Stakeholder Engagement Part Three – Your MP

In the third part of his series on influencing the influencers, Roger French implores operators to move heaven and earth to get the local MP into the yard, to dispel their fantasy view of what bus and coach travel really is

If you’ve got over the shock of reading my last two columns suggesting you invest time in attending relevant meetings of your local council to get to know and ultimately influence the key people who make decisions affecting your business, guess what?… I’m about to suggest even more meet-ups with influential people. This time I’m talking MPs.

MPs are important because they wield considerable influence both in Government and locally. They come in all shapes, sizes and shades of political hue. Their views on buses and coaches generally don’t vary much according to their political beliefs. There are some extreme cases who support nationalising and regulating everything that smacks of a public transport service but generally most MPs want a decent bus service that means their email inbox won’t be filled with constituents complaining of its shortcomings.

Most MPs don’t have a clue what goes into providing a decent bus service or the important role coaches play in keeping people on the move and local economies thriving, including tourism. This is all the more reason why it’s important operators take the time to brief and educate our democratic representatives.

It’s not often legislation directly impacting bus and coach operators is debated in Parliament. Despite the key role we play, our industry goes about its business largely ‘under the radar’ but when we do take centre stage – as happened with last year’s Buses Bill – it’s interesting to see just how few MPs attend the debates and, of those who do, how few are able to make informed constructive contributions to the debate. The same situation applies in the House of Lords with the esteemed Lords and Baronesses.

‘Most MPs don’t have a clue what goes into providing a decent bus service or the important role coaches play in keeping people on the move and local economies thriving, including tourism’

We must take some of the responsibility for this lack of engagement and, over the next few years, do something about it. We’ve never been closer to the possibility of having one of the most left-wing Governments for decades, and it’ll be no use complaining about unwelcome proposals to shake up the industry if we’ve not done enough groundwork of informing and persuading beforehand.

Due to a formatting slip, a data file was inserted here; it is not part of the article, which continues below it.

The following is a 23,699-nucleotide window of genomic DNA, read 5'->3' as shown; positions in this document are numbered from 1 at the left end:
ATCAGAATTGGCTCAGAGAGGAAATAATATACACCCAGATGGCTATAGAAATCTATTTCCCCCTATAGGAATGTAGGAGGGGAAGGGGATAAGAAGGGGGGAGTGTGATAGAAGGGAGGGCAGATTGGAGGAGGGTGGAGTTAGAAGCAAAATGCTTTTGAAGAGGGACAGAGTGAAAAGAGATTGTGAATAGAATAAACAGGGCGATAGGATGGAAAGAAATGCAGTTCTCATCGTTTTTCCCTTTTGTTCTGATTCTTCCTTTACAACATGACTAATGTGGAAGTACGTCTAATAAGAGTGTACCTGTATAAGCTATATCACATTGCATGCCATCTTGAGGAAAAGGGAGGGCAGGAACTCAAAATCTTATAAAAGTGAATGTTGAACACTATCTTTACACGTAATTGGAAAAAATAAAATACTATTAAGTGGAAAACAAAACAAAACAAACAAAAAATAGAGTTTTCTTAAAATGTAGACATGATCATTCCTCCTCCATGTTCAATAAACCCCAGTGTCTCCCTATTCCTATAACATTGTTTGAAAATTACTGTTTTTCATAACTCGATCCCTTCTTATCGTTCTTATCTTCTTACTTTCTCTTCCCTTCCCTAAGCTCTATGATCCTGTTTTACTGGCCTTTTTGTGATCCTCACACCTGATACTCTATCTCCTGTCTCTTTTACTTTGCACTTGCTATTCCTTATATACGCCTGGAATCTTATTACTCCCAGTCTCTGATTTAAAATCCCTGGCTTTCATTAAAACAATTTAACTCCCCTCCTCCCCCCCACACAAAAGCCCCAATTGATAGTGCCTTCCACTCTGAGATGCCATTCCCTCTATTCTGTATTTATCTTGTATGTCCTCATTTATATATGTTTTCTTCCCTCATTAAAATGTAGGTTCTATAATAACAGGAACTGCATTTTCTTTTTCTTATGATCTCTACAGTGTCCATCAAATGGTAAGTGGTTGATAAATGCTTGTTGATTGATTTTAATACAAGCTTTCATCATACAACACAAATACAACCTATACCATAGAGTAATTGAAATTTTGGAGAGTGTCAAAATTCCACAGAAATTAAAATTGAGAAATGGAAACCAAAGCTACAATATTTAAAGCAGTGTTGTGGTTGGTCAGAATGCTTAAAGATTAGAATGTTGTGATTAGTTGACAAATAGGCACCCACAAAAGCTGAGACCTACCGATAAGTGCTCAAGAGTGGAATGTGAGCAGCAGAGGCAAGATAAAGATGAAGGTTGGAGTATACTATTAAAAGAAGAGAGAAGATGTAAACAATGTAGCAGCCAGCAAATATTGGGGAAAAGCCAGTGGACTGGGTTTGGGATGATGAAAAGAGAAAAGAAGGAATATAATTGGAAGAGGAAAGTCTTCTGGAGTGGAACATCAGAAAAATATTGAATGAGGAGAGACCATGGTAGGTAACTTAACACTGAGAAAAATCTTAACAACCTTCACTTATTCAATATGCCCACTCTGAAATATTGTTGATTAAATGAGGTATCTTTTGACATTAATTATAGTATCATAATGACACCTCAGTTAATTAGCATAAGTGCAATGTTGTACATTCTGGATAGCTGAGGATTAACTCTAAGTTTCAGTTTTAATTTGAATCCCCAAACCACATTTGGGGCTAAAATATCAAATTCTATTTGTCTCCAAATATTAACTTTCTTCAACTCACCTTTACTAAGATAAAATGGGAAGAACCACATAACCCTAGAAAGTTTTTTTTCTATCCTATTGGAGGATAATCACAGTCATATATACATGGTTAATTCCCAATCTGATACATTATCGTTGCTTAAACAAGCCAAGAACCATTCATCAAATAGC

It’s actually easier to get in touch with an MP than a local councillor. Although they’re based at Westminster during the week while Parliament is sitting, they all have regular times back in their constituencies to meet local people either in advertised surgeries or on privately-arranged visits. If you’re a significant local employer in an area (and the chances are, you are) it’s certainly worth inviting the MP who’s constituency your operational premises are based to visit and have a look round and, importantly, to meet some staff (their constituents and voters) and discuss current issues with you.

Those of you who are members of the Confederation of Passenger Transport (CPT) might think that it’s their job, and that’s what you pay your membership fees for, so CPT can lobby and influence on your behalf. Well, that’s true but only to a certain extent. There’s no doubt CPT do an excellent job and have all the right contacts with Ministers in Government and civil servants in the Department for Transport. Much time is spent ‘behind the scenes’ quietly lobbying and informing these key Government contacts about what makes the bus and coach sectors tick. Successful lobbying is not about who shouts the loudest, but who effectively gets their point across. And CPT certainly does that, and in a very professional and respected way.